"Go ahead and give him a kick with your heels and he'll go into a lope."
The words floated across the barren sage-brush pasture. Troy Lake, a long-time cowboy by evening and white-collar high school principal by day was the orator. I was pupil. The horse below me was my bridge into the cowboy way. I had arrived at the moment I'd long thought about in theory.
A trot took me to the edge of the smallish pasture (though nary any grass budded on this bleak semi-arid terrain).
I slowed my steed as I performed a right-hand turn, learned only moments earlier (it's kind of no-brainer, honestly). I am an obvious novice though. Noticeable principally to Blue, the wondeful eight-year-old Quarter below me donating his time and effort for my personal glory.
He staves a glance over his shoulder and our pupils meet briefly. I chuckle, embarrassed at my incompetence. He mutters something under his breath. I swear it's "amateur."
So there we were. In Wyoming. In October. As the sun set on the WIDE OPEN Western prairie, with more horses in the immediate area than homo-sapiens. No wind (remarkable for Wyo). No distractions. Practically no ambient noise.
Horse, saddle, jeans, reins, man. Nothing more.
I dig my heels in and say "get up!" Magically, that's just what happens.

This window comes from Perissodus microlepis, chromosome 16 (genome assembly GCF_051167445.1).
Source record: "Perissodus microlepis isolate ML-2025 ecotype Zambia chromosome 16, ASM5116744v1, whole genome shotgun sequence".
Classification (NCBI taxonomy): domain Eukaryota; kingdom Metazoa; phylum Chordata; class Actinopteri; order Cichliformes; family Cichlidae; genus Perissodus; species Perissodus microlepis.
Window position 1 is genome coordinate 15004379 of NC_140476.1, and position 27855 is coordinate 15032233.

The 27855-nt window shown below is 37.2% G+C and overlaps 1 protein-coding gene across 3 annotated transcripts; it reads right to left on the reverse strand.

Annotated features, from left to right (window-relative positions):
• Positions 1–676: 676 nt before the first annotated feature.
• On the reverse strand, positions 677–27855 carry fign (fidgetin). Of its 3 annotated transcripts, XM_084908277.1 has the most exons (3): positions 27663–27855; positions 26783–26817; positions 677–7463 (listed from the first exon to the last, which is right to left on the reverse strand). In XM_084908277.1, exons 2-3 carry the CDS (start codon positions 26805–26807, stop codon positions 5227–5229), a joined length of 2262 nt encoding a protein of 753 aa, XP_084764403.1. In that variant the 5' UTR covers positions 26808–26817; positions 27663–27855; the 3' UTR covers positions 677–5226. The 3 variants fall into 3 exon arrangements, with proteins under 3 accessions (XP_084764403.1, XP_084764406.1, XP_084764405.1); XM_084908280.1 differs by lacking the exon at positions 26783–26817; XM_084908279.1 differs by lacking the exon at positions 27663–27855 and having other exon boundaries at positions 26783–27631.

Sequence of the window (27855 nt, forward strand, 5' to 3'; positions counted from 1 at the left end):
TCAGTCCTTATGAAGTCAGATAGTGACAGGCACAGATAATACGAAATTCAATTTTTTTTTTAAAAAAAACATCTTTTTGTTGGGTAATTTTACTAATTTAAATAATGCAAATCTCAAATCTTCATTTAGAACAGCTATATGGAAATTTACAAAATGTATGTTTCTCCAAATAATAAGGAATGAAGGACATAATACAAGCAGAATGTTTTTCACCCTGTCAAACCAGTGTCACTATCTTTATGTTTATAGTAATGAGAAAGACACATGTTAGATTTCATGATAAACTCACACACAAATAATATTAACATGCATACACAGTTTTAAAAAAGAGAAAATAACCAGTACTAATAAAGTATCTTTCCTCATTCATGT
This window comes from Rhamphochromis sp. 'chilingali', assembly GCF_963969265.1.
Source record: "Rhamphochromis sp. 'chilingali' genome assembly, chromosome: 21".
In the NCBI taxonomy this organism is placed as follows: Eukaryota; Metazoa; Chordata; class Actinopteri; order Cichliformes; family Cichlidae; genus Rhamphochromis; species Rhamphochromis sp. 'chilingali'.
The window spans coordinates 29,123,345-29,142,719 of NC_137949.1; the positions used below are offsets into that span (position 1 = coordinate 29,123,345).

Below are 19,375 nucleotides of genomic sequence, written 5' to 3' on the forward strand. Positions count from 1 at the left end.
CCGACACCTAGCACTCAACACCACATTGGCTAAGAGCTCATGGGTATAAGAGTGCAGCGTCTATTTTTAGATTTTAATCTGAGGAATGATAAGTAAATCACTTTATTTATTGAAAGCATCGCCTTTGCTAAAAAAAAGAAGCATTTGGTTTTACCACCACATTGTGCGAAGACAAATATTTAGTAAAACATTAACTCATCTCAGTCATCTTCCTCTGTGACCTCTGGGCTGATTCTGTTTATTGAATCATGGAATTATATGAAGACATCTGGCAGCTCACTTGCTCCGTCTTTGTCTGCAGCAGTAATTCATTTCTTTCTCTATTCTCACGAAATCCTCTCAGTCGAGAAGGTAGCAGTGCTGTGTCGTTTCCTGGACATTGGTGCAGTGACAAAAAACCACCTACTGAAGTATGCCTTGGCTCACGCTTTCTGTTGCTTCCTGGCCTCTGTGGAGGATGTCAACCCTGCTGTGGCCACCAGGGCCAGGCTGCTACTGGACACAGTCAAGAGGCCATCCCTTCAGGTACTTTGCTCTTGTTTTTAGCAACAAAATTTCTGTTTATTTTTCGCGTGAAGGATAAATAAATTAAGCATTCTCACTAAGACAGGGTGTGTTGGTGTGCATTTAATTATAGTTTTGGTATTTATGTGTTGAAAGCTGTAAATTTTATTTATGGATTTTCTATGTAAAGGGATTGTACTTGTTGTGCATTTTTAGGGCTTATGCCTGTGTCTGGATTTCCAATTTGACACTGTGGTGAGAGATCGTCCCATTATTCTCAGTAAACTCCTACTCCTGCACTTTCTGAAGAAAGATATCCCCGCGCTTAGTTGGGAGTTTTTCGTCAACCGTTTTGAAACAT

And while there are countless other impulses that register to a first-time rider, I'll simply state that I completely understand, after only one ride, why there exists in the wide world so much lore surrounding horsemanship.
The delight of a loping saddled steed on a warm Western day, as my backside smacks the saddle and my hat nearly loses its lofty grip will long be with me, whether I ever ride again.
And certainly there's much to perfect in my shade-tree riding technique. Much to learn about communicating with a living animal that is carrying you about hither and yon(der). That's a relationship new to me, certainly.
And wow. I totally understand why chaps were invented. Holy icy-hot overdose, Batman! Whoever says the experience of riding a horse is over once you de-saddle obviously didn't live to the morning after his chafing experience...
But let us peruse the photo documentation, shall we?
Pre-ride with my Quarter horse steed 12 Bar Blues (or just Blue). Horses always have cool names.
Learning how to steer. Blue is perhaps the most docile horse I've ever seen. His owner, Troy, said he's super lazy and tends to get pretty chubby if not exercised frequently. Figures. I get the slow, chubby horse. A novice's friend though, no doubt. The Wyoming governor rode this same horse in the State Fair parade back in August, so I felt pretty good about my chances of staying on the brute. (...and go SOONERS!)
Troy cleaning out the horse shoes. Blue is on the right. That's Troy's son Jake tending him. Notice the array of animals. Classic cowboy scene. Ha. Love it. Multiple horses and 6 dogs to boot, little puppy wieners included. Side note: puppy wieners LOVE to eat horse poo. fyi...
Most worthless cow dog ever. But still pretty endearing. The big dogs keep them in their place, Tami, don't worry.
End of the line. Not a bad scene to close out the day. It can be cold here, certainly (tho the worst is obviously still to come), but there's always sunshine aplenty out here, and heaven knows there's not a tree for miles to block a single ray of it.
Thus ends Lesson 1. Stay tuned for lesson two: learning to gallop!